In July of 1942 a special issue of the Bulletin of Bethel Institute arrived in the mailboxes of alumni and other subscribers. Here’s a photo of the cover:
It isn’t all that surprising that an American college would wrap itself in the colors during a war, especially in the month of July. Now, whether a Baptist school ought to do so, or proclaim itself “Loyal to God and Country,” is something we’ll need to probe some more as our project goes on.
But when you open this “Victory Number” of the Bulletin, you quickly realize that it’s just an ad for Bethel. The back cover turns the school’s name into an acronym:
B – Baptist
E – Educationally Worthy
T – Thankful
H – House of God
E – Extra-Curricular Activities
L – Loyalty
And here loyalty takes on a rather different meaning, devoid of nationalistic fervor:
Loyalty to Christ
Loyalty to our Churches
Loyalty to our Baptist Cause
This might be more reassuring for those leery of Christians’ placing loyalty to country — even in time of war — in the same breath as loyalty to God.
But as the war went on, “Loyalty” began to be used in Bethel publications in such a way that loyalty to country and loyalty to God were put in service of loyalty to Bethel, and its desire for better facilities.
The cover of the Bulletin‘s final 1944 issue seems to be encouraging readers to support the war effort, by buying bonds that would help underwrite the cost of battling Japanese forces. But again, one turns the page and finds that the content has little to do with American war aims:
Invest Now In Baptist Christian Education
Make a Future Men’s Dormitory Possible Now
And here we need to back up two years, to the November 1942 issue. It announced that February 1943 would kick off a campaign to raise the money necessary to build a new men’s dormitory in time for Bethel’s 75th anniversary in 1946.
(If it seems odd that a college with enrollment problems would attempt to expand its physical plant in the middle of history’s worst war… Carl Chrislock points out that Augsburg College stayed afloat in part because it received increasing donations from Lutheran congregations flush with the relative prosperity of a war that saw real wages increase. Indeed, by then “distrust of American higher education within the constituency was giving way to unqualified endorsement of Augsburg’s aspiration to become a first-rate liberal arts college” — From Fjord to Freeway, pp. 195-96.)
How could readers help Bethel build a new dorm?
We hope that every member of our loyal Bethel family will be willing to sharing bonds, or stamps, or contributions, or pledges to this opportunity to make Bethel a bigger and better school for its important program of presenting Christian Education. The slogan for the men’s dormitory is “Buy a Bond for Bethel boys.”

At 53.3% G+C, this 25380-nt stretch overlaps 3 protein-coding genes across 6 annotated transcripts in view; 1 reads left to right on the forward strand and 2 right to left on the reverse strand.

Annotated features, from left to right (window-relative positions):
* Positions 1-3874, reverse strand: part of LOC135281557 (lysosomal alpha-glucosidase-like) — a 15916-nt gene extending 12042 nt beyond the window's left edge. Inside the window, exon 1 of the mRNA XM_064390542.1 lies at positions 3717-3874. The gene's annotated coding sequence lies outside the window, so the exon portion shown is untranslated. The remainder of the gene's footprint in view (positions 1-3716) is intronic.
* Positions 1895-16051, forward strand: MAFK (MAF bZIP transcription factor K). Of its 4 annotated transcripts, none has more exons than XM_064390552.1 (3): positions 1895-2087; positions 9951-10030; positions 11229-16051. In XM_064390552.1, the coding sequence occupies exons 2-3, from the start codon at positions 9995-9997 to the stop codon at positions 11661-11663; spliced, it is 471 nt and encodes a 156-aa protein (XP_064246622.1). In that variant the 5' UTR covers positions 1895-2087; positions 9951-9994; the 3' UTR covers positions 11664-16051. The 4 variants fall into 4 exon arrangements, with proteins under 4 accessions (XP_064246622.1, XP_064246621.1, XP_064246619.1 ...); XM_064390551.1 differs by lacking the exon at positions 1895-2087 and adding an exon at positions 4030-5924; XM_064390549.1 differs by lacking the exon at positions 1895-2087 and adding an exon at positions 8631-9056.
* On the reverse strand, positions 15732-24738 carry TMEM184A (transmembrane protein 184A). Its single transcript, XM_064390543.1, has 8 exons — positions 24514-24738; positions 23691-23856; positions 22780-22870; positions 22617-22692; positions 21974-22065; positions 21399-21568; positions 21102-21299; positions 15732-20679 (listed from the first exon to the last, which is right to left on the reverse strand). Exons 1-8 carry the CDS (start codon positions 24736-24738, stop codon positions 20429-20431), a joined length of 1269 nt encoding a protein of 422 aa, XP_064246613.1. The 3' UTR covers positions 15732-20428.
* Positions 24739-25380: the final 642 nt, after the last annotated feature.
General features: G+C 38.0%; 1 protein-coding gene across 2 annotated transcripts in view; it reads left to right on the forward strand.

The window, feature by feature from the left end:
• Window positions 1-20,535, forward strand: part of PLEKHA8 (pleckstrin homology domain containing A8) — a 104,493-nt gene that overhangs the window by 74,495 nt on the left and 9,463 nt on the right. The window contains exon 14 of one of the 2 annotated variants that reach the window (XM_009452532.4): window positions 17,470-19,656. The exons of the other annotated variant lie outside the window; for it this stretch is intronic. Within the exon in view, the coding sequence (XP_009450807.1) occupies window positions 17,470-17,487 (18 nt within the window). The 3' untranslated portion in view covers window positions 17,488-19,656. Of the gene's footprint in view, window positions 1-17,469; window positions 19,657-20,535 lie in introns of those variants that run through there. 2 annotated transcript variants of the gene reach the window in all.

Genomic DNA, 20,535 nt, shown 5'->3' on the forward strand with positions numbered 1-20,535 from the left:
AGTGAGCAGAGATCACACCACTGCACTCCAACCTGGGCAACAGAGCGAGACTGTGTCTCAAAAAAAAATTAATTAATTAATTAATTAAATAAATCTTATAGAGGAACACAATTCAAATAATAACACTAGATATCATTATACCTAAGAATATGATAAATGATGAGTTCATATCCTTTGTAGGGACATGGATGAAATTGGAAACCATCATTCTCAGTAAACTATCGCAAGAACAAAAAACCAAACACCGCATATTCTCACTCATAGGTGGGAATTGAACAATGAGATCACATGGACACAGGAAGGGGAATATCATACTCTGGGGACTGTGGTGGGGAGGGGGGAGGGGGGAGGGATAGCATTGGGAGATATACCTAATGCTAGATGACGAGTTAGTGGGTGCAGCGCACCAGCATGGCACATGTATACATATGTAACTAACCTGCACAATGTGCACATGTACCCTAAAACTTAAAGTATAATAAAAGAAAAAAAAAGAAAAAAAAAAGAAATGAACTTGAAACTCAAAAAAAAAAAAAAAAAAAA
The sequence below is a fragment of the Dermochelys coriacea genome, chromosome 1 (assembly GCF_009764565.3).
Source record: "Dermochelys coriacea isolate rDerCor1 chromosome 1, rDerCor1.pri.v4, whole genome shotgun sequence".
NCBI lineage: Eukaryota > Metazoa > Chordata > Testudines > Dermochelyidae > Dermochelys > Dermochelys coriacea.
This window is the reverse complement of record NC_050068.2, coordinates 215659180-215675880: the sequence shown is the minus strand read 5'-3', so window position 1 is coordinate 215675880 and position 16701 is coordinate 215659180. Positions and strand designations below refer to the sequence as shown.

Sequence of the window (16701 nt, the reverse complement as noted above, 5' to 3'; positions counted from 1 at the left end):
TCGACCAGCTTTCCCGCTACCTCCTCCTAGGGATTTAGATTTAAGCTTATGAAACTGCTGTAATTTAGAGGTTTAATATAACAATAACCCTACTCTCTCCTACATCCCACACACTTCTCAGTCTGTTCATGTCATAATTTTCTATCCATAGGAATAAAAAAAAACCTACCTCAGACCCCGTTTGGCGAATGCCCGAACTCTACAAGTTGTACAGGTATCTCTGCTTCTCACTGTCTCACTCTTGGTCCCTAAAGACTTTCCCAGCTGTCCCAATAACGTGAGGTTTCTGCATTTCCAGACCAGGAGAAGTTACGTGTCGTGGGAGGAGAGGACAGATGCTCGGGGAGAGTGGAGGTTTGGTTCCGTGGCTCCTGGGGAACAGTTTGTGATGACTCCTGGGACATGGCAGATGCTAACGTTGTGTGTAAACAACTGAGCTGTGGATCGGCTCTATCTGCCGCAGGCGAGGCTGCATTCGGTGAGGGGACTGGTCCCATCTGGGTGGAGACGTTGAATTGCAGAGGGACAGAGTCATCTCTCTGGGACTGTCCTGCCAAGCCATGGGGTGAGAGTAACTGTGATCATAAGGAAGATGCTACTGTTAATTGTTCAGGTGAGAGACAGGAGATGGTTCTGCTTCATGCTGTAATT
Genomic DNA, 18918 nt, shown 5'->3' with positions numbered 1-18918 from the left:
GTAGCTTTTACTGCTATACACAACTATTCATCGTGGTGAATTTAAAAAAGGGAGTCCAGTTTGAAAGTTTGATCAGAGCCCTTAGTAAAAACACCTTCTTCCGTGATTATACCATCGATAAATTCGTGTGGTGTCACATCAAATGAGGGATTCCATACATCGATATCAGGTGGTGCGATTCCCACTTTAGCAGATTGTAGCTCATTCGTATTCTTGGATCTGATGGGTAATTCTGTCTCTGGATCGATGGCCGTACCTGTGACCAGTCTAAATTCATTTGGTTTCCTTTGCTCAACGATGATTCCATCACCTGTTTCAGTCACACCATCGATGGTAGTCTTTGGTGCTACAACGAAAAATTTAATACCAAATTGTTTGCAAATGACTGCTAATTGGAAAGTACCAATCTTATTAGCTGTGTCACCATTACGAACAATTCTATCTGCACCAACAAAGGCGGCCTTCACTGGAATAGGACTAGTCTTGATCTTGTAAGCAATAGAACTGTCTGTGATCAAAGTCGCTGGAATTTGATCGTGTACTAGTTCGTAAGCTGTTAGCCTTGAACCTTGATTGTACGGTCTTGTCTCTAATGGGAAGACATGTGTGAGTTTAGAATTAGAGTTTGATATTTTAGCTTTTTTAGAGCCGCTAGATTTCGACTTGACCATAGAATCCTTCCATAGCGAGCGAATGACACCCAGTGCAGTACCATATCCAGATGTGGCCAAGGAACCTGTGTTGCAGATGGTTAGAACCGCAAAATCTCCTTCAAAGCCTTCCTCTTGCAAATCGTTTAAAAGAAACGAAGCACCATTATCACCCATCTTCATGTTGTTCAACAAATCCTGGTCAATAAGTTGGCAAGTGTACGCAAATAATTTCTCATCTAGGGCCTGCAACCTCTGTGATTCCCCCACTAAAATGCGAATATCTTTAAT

The next issue (January 1943) explained further how this would work, addressing the concern that the federal government was asking for citizens to buy war bonds up to 10% of income on top of imposing a “victory tax” of 5% over and above the income tax:
What about the tithe? Will God continue to come first with those who desire to honor Him with the first-fruits of the increase?
The tithe is sacred to the Lord. His storehouse is full. He is still willing to open the windows of heaven and pour out blessings upon His own. We must not fail Him. He must still come first in spite of bond purchases, victory taxes, and incomes taxes.
Supporters of Bethel were presented with a tidy solution: give 5% of their income directly to their church, buy bonds with 10% of income, then give half of those bonds to their church, denomination, and/or school. One example trumpeted by the Bulletin: the Baptist youth of Dalton, Michigan had raised enough to buy an $18.50 war bond for Bethel — “under the leadership of aggressive Virgil Olson,” a recent Seminary grad later to become a professor and dean at his alma mater and the leading historian of the Baptist General Conference.
Not only did the fundraising campaign try to intertwine support for the war with support for Bethel (the inside of the issue is done in red, white, and blue, with stars surrounding the top slogan — “Is This Too Good for Our Boys?” — and the bottom one — “Buy Bonds for Bethel Boys Dormitory”), but the February 1943 kick-off to the campaign was titled “Bethel Loyalty Month.” (While the student newspaper mentions February being “Loyalty Month” as early as 1940, that designation no doubt took on new implications in the middle of a war that saw Japanese-Americans — and, to a much smaller extent, German- and Italian-Americans — interned because their loyalty was in question.)
How effective was this approach? By the end of 1944, the Bulletin reported that Bethel was just $10,000 short of its $75,000 goal. (It also raised another $30,000 to expand the women’s dorm.) In the end, the new men’s residence ended up costing almost $145,000, but by the time Edgren Hall opened in fall 1946, the Baptist General Conference — itself beginning its striking postwar “advance” — had already approved a $200,000 expansion of Bethel’s facilities. All of which would be outgrown by the end of the Fifties, but that’s a story for another post…
(As a postscript… I haven’t had a chance to dig into his papers in the archives yet, but I can only assume that the men’s dormitory campaign was largely the work of H. Wyman Malmsten, the Baptist pastor-turned-assistant to president Henry Wingblade in charge of fundraising. Here’s a remembrance of the tireless Malmsten by his eldest daughter, Marlys.)